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Synth Birds of Dawn

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for further information and contact details:
http://islandbaystudios.co.nz/synthbirdsofdawn.htm


Synth Birds of Dawn:

Wellington composer Nic McGowan presents a futuristic early-morning concert high above the rooftops which you attend by simply staying in bed.

This summer Nic McGowan is creating a new aural work of literally epic proportions inspired by the synchronous church bells of San Giminano, Italy, and the dawn chorale of the Wellington Zoo. As a feature of the Island Bay Festival in Feb 2006, Nic & two fellow musicians will present an artificial 'dawn chorus' using three vintage synthesizers (known as theremins) and enormous custom-built speakers placed on hilltops around Island Bay.

“The soft creature-like electronic tones soar out to each other across the valley, eerie and otherworldly”, says the composer. “Like questions punctuated by silences in the enchanted stillness of daybreak. The suburb of Island Bay provides a perfect auditorium with its flat valley floor and surrounding hills.”

Drawing on such images as Steven Spielberg's exchanges of musical phrases with visitors from other worlds, and H.G. Wells' grim vision of strident alien craft calling to each other, Nic is interested in the potential of large-scale musical statements, resonating through the still air over the sleepy rooftops. Where only church bells have ventured before, he seeks an epic soundscape that mimics natural primal intelligence. Better yet, like the giant church bells, the Synth-Birds are performed live by musicians, using equally historically significant instruments.

Nic uses the Moog Etherwave Theremin as the performance instrument for this work because of the unique method by which it is played, and its heritage as the precursor of the modern synthesizer. Invented in 1919 and one of the very first electronic instruments, the theremin consists of a box with two projecting radio antennas around which the user moves his or her hands to play. Never touching the instrument itself, the musician's interaction with the theremin is truly ethereal and highly expressive.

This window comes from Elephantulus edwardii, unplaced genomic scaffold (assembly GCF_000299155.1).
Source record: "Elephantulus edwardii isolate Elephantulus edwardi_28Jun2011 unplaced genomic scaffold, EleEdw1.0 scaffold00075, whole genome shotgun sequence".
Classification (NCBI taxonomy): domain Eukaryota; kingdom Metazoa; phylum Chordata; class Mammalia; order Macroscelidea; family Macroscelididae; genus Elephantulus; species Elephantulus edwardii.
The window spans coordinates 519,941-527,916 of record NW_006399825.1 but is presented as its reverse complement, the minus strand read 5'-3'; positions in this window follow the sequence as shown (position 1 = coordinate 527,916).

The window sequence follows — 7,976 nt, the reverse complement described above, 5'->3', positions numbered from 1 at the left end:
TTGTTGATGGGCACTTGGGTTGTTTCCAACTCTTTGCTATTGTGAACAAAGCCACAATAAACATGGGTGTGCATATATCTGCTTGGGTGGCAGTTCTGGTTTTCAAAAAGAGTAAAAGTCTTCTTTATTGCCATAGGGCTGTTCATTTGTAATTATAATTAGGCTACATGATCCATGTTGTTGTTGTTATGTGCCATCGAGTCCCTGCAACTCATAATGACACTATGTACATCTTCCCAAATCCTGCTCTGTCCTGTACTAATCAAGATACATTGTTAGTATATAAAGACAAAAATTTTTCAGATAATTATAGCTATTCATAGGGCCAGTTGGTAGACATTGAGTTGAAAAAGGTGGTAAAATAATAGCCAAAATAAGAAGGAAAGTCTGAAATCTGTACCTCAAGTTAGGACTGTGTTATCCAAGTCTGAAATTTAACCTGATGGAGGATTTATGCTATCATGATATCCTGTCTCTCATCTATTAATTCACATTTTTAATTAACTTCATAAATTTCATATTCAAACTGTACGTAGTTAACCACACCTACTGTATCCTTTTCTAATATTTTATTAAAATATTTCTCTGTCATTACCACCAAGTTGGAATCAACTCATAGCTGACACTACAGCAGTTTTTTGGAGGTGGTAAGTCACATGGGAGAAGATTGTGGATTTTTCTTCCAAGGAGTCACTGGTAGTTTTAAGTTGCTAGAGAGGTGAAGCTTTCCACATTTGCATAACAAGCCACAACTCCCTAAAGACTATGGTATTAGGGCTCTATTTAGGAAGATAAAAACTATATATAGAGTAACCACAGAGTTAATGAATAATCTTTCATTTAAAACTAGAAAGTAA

“Its going to be subtle” says Nic. “Like the gibbons calling out at dawn in the Wellington Zoo . When I first lived in Newtown and heard their calls, I thought some musician was up on their roof with a synthesizer. I was jealous of the simplicity and audaciousness of the idea until I learned what was going on. I found out that there was no synth... that the gibbons had given me the idea. When I stayed in Italy I was equally inspired by the call-answer techniques used between bell towers. I became fascinated by the arena that exists up above our heads and what things fill it with sound each day, whether by design or by accident. An aeroplane for example just pollutes carelessly with its noise. Animals or birds call out to each other from vantage points – I like that. And I like that with bell towers and minarets, humans have done the same. Things have to be loud to present themselves in that big sky auditorium... but are always heard softly/distantly.”

The 'Synth Birds' is being filmed for a documentary about Nic's work in the music, theatre and film industries. He has recently finished work on a new feature film by Academy Award nominee Taika Waititi and is completing sound-mixing work on a television series about drama school students. Other recent projects include producing/mixing critically acclaimed Ghostplane album 'Beneath the Sleepy Lagoon'. He is currently working on a commission to create a dark and witty stageshow, 'Instructions for Modern Living' with successful writer/performer Duncan Sarkies for the 2006 Wellington International Festival of the Arts.

ENDS

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